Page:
the national interest

What If Trump Was Only President on Television?

Photo: Robert Nickelsberg/Getty Images

The problem of Donald Trump’s manifest unfitness for office has inspired some writers to propose invoking the 25th Amendment, under which the president can be deemed unable to serve by the vice-president and a majority of the cabinet (plus two-thirds of Congress). But the 25th Amendment solution presents constitutional and political obstacles that could be elided with a more elegant and mutually satisfying alternative: the Truman Show solution.

The Truman Show is a 1998 film about a man named Truman who, unbeknownst to him, has been raised from birth on the set of a reality-television show. The show’s producers keep Truman unaware that the town he lives in is a set, that he is being filmed at all times, or that everybody he encounters is an actor.

Trump could be easily coaxed into a similar ruse. He would live in a fake White House, and “work” among his existing staff. Since most of them are serving out of a desire to prevent him from committing catastrophic blunders, the new arrangement would make their work easier. Indeed, serving as pretend staff to a pretend president would be far less stressful. “President” Trump could be allowed to indulge his reckless impulses without consequence. Trump could fire James Comey or Jeff Sessions, or nuke any country he wants. It would all play out in fake news programs beamed into his television.

In the movie, the ruse foundered when Truman yearned to travel to the world beyond his movie set. Trump would pose little such danger. He hates travel, and reportedly had to be coaxed into his first overseas visit. Trump rarely goes outdoors at all, and when he does he prefers to spend time at his own properties.

Alex Thompson’s revelation that Trump’s staff prepares for him daily binders of exclusively fawning news clips suggests the White House staff has already gone some ways toward this solution. Trump has created a fantasy world, is constantly angered by news depicting a different external reality than the one constructed for him, and must be coaxed to return to the fantasy one to prevent him from lashing out in anger. “One White House official said the only feedback the White House communications shop, which prepares the folder, has ever gotten in all these months is: ‘It needs to be more fucking positive,’” reports Thompson.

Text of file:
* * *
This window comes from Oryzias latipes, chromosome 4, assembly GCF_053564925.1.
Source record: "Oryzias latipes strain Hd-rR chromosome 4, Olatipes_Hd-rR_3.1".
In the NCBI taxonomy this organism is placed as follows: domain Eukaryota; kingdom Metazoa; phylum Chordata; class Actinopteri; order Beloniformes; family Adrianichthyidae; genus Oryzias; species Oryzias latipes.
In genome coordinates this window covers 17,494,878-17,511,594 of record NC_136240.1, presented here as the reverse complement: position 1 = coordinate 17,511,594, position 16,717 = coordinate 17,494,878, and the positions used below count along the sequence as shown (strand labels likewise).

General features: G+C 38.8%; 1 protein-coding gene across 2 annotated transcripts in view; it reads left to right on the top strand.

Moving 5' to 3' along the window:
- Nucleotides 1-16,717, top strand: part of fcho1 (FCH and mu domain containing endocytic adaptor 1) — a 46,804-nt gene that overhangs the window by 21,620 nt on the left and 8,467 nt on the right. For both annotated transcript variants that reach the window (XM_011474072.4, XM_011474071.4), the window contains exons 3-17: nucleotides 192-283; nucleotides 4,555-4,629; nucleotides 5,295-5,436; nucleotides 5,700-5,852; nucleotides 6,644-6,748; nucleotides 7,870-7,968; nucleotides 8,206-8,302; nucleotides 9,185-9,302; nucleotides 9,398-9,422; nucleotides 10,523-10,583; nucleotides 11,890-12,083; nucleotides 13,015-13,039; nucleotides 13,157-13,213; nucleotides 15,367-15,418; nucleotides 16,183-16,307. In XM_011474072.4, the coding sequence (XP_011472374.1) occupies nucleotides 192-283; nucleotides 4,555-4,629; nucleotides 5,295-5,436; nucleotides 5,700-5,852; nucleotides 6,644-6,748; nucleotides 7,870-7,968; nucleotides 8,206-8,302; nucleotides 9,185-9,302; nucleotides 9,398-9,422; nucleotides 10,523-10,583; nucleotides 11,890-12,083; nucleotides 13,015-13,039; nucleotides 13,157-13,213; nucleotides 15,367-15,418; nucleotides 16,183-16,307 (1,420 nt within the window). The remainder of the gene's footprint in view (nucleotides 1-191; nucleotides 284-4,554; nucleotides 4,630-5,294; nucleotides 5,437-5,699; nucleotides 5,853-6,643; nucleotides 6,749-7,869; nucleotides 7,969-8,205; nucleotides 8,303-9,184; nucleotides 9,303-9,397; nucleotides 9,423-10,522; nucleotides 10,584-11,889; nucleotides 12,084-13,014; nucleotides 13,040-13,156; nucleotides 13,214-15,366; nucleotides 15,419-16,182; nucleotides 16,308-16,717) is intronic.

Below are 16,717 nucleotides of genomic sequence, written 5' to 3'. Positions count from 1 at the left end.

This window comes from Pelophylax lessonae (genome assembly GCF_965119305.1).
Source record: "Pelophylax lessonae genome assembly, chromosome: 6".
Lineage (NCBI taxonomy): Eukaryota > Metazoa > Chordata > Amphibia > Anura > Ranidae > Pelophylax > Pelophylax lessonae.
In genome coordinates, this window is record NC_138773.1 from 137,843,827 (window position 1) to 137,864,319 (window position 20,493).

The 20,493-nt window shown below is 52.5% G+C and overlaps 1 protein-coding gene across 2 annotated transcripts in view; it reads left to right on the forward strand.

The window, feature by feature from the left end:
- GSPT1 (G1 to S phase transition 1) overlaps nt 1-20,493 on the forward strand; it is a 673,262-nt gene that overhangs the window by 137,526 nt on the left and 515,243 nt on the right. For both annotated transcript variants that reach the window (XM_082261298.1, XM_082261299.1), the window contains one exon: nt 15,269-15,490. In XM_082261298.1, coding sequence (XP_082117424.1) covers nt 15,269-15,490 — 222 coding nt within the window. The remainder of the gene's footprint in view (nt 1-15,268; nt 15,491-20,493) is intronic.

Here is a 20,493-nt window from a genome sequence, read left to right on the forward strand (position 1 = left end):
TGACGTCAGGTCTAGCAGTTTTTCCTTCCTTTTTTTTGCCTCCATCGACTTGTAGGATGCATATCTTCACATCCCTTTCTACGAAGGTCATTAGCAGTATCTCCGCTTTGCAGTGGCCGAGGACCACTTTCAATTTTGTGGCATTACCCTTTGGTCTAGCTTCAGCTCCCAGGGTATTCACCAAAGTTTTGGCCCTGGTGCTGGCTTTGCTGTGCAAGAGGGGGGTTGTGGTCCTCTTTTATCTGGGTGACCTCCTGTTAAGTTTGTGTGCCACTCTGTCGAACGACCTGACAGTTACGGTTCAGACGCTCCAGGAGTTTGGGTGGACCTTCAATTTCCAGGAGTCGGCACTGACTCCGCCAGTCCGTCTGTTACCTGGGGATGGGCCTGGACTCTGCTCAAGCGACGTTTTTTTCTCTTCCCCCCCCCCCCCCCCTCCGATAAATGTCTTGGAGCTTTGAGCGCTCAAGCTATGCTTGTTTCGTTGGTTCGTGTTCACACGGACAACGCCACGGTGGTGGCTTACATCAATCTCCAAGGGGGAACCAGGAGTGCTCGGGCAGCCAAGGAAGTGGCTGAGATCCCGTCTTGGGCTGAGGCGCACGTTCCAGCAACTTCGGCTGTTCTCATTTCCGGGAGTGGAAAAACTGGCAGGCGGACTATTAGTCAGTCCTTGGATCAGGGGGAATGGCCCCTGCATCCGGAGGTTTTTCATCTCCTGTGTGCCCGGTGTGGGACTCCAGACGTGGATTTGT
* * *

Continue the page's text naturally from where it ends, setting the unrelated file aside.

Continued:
The news clips delivered to Trump in his fake White House could be as positive as Trump desires. Even the failing New York Times would be reporting on his rising polls, his string of legislative triumphs, and the cowering of his chastened enemies. If Trump desired to see the results for himself, Marine One could whisk him to a Trump-branded resort, where thankful fans would cheer him on. They could even arrange a tour of several hundred yards of the brand-new, solid-gold, solar-panel-covered border wall. Then he could return to his phone and bask in the Twitter praise generated by bots. (This part may be happening already.)

Trump, like Truman, is a persona shaped by the conventions of reality television. But while Truman yearns to break free from the artifice of television, Trump craves it. He harbors no deep ambitions to change the country in any substantive way. All he wants is to turn on his television and see himself being praised. Reality television created America’s Trump crisis, and reality television can solve it.

What If Trump Was Only President on Television?